FIG. 5 illustrates a temperature distribution for a configuration of a modular structure 500 having package ports (e.g., pads) and a fuse (e.g., conductive meandered member) having dielectric material removed adjacent to the conductive meandered member in accordance with one embodiment. The conductive member 510 has a length 511 (e.g., 100-450 microns), a width 512 (e.g., 5-15 microns), and a height 513 (e.g., 10-20 microns). The conductive member 510 is coupled to the ports 520 and 521. The conductive member 510 when formed with Copper has a melting point of approximately 1083 degrees Celsius. In one example, thermal simulations show that a current that is only approximately 40% of that used for the straight member in FIG. 4 is sufficient to cause the meandered member to melt by producing a maximum temperature of about 1090 degrees Celsius in it as illustrated in FIG. 5.

Note that this meandered member 510 (e.g., meandered structure) fits within the same xy area as that in FIG. 4. However, the meandered member 510 has an effective length that is about 2.5 times that of the straight member 410 in FIG. 4. This allows reducing the current by about 2.5 times, from approximately 13 Amps in FIG. 4 to about 5 Amps in FIG. 5, to induce the same temperature rise in the member. Further reduction in current amplitude (e.g., approximately 1 Amp or less) can be achieved by increasing the overall member length by allocating a larger xy area for the fuse, and/or using thinner members (e.g., enabled by next generation process tools), and/or by plating the fuse layer to a smaller thickness (e.g., 5-10 microns instead of 15-20 microns). This can help reduce the number of solder balls that have to be utilized in parallel to send the required current through the package substrate.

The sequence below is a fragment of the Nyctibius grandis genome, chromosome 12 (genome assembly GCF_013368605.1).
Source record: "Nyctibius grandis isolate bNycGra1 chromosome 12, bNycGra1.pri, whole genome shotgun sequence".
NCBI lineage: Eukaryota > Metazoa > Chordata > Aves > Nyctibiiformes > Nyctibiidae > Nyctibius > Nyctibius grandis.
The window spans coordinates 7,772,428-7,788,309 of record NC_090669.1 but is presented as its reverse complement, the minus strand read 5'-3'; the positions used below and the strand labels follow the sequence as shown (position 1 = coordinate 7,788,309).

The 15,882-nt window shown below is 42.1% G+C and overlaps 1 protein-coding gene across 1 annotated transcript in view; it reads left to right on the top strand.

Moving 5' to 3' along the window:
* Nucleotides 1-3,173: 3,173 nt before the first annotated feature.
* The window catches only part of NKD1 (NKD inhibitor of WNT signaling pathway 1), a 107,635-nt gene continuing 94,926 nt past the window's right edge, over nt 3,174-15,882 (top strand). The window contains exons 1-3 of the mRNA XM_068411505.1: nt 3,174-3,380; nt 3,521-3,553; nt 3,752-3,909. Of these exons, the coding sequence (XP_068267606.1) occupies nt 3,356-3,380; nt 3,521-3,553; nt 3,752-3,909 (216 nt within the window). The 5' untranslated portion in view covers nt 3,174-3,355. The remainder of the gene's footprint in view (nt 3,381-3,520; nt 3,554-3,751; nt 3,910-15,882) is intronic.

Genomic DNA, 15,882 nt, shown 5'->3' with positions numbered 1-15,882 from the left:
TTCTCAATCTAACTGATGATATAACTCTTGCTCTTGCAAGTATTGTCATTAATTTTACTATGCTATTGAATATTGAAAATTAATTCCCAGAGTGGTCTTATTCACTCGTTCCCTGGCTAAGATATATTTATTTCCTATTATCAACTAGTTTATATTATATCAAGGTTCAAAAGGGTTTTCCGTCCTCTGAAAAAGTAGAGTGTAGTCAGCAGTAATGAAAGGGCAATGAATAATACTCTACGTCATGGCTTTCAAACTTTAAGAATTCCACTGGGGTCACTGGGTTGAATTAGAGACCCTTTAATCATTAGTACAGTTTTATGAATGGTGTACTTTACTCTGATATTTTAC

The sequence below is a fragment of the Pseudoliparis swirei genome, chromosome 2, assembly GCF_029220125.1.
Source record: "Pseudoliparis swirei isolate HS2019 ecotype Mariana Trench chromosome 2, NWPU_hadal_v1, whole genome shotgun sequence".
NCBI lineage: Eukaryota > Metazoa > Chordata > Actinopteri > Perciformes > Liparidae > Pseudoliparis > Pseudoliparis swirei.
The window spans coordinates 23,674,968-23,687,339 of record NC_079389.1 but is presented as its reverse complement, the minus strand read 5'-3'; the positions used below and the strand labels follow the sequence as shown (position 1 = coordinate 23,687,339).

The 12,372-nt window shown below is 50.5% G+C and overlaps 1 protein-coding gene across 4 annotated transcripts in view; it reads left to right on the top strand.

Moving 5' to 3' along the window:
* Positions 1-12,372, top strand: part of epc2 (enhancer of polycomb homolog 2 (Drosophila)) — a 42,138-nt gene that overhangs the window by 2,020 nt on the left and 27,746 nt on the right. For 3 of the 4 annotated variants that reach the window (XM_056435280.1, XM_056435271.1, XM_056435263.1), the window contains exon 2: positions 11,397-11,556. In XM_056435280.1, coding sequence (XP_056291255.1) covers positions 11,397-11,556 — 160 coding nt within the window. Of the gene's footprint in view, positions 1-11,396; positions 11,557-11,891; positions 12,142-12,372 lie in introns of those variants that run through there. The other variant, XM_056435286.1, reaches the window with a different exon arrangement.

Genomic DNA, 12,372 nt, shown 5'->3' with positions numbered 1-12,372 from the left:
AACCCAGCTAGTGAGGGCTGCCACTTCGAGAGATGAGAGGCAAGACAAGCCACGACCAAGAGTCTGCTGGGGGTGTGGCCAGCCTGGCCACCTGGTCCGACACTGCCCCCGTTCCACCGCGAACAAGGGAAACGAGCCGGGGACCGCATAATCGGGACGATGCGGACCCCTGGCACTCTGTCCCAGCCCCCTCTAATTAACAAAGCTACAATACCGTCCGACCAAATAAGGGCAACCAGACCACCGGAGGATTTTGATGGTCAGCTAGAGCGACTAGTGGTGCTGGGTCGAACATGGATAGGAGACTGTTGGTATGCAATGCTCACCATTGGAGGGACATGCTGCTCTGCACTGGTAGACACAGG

Even though the embodiments shown in FIGS. 4 and 5 show a single trace (e.g., member) connected between two pads, the present design can also be extended to configurations with more than a single connection. For example, FIGS. 6 and 7 show two examples of bundled straight and meandered traces (e.g., members) connecting a central pad to 4 surrounding pads.

FIG. 6 illustrates a configuration of a modular structure 600 having package ports (e.g., pads) and fuses (e.g., conductive straight members) having dielectric material removed adjacent to the conductive members in accordance with one embodiment. The package ports 620-623 couple to a central package port 624 with members 610-613, respectively. In this example, the members 610-613 are straight and provide fuses that can connect or disconnect the package ports to the central package port.

FIG. 7 illustrates a configuration of a modular structure 700 having package ports (e.g., pads) and fuses (e.g., conductive meandering members) having dielectric material removed adjacent to the conductive members in accordance with one embodiment. The package ports 720-723 couple to a central package port 724 with members 710-713, respectively. In this example, the members 710-713 are meandering and provide fuses that can connect or disconnect the package ports to the central package port.